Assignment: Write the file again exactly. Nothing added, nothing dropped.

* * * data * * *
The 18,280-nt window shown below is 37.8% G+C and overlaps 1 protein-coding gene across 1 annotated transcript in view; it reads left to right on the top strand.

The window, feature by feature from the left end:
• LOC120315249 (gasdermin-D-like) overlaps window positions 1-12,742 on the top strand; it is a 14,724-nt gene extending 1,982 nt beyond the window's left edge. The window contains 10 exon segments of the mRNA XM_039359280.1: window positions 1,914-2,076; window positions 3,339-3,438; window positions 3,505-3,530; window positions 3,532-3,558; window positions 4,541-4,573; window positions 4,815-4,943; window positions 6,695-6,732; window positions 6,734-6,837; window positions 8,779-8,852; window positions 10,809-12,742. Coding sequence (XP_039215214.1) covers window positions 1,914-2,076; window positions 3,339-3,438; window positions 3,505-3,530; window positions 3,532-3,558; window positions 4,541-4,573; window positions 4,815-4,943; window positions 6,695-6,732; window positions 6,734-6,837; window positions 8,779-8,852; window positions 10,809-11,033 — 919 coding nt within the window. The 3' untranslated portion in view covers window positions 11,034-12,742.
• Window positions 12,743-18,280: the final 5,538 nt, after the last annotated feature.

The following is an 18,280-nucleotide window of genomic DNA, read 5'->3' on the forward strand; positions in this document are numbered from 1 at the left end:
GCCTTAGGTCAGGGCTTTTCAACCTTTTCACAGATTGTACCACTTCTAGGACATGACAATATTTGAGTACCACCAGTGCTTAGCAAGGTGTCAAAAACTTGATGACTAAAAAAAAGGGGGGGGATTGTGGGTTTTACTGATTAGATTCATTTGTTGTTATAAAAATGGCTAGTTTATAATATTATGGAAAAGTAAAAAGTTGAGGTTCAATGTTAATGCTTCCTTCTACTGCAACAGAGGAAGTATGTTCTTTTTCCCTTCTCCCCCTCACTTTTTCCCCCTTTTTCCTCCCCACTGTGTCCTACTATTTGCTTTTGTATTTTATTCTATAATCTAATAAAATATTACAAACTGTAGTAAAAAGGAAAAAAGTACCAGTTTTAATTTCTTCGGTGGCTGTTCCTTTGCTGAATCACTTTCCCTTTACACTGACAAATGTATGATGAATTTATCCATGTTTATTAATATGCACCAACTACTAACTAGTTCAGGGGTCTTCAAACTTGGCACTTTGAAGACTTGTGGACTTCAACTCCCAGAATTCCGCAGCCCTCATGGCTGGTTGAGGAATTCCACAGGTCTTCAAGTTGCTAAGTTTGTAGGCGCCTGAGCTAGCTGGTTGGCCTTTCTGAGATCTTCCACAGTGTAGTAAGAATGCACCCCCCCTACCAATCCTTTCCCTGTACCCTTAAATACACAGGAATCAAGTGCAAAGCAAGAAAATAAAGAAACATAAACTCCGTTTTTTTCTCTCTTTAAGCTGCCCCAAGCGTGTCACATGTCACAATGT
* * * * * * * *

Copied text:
The 18,280-nt window shown below is 37.8% G+C and overlaps 1 protein-coding gene across 1 annotated transcript in view; it reads left to right on the top strand.

The window, feature by feature from the left end:
• LOC120315249 (gasdermin-D-like) overlaps window positions 1-12,742 on the top strand; it is a 14,724-nt gene extending 1,982 nt beyond the window's left edge. The window contains 10 exon segments of the mRNA XM_039359280.1: window positions 1,914-2,076; window positions 3,339-3,438; window positions 3,505-3,530; window positions 3,532-3,558; window positions 4,541-4,573; window positions 4,815-4,943; window positions 6,695-6,732; window positions 6,734-6,837; window positions 8,779-8,852; window positions 10,809-12,742. Coding sequence (XP_039215214.1) covers window positions 1,914-2,076; window positions 3,339-3,438; window positions 3,505-3,530; window positions 3,532-3,558; window positions 4,541-4,573; window positions 4,815-4,943; window positions 6,695-6,732; window positions 6,734-6,837; window positions 8,779-8,852; window positions 10,809-11,033 — 919 coding nt within the window. The 3' untranslated portion in view covers window positions 11,034-12,742.
• Window positions 12,743-18,280: the final 5,538 nt, after the last annotated feature.

The following is an 18,280-nucleotide window of genomic DNA, read 5'->3' on the forward strand; positions in this document are numbered from 1 at the left end:
GCCTTAGGTCAGGGCTTTTCAACCTTTTCACAGATTGTACCACTTCTAGGACATGACAATATTTGAGTACCACCAGTGCTTAGCAAGGTGTCAAAAACTTGATGACTAAAAAAAAGGGGGGGGATTGTGGGTTTTACTGATTAGATTCATTTGTTGTTATAAAAATGGCTAGTTTATAATATTATGGAAAAGTAAAAAGTTGAGGTTCAATGTTAATGCTTCCTTCTACTGCAACAGAGGAAGTATGTTCTTTTTCCCTTCTCCCCCTCACTTTTTCCCCCTTTTTCCTCCCCACTGTGTCCTACTATTTGCTTTTGTATTTTATTCTATAATCTAATAAAATATTACAAACTGTAGTAAAAAGGAAAAAAGTACCAGTTTTAATTTCTTCGGTGGCTGTTCCTTTGCTGAATCACTTTCCCTTTACACTGACAAATGTATGATGAATTTATCCATGTTTATTAATATGCACCAACTACTAACTAGTTCAGGGGTCTTCAAACTTGGCACTTTGAAGACTTGTGGACTTCAACTCCCAGAATTCCGCAGCCCTCATGGCTGGTTGAGGAATTCCACAGGTCTTCAAGTTGCTAAGTTTGTAGGCGCCTGAGCTAGCTGGTTGGCCTTTCTGAGATCTTCCACAGTGTAGTAAGAATGCACCCCCCCTACCAATCCTTTCCCTGTACCCTTAAATACACAGGAATCAAGTGCAAAGCAAGAAAATAAAGAAACATAAACTCCGTTTTTTTCTCTCTTTAAGCTGCCCCAAGCGTGTCACATGTCACAATGT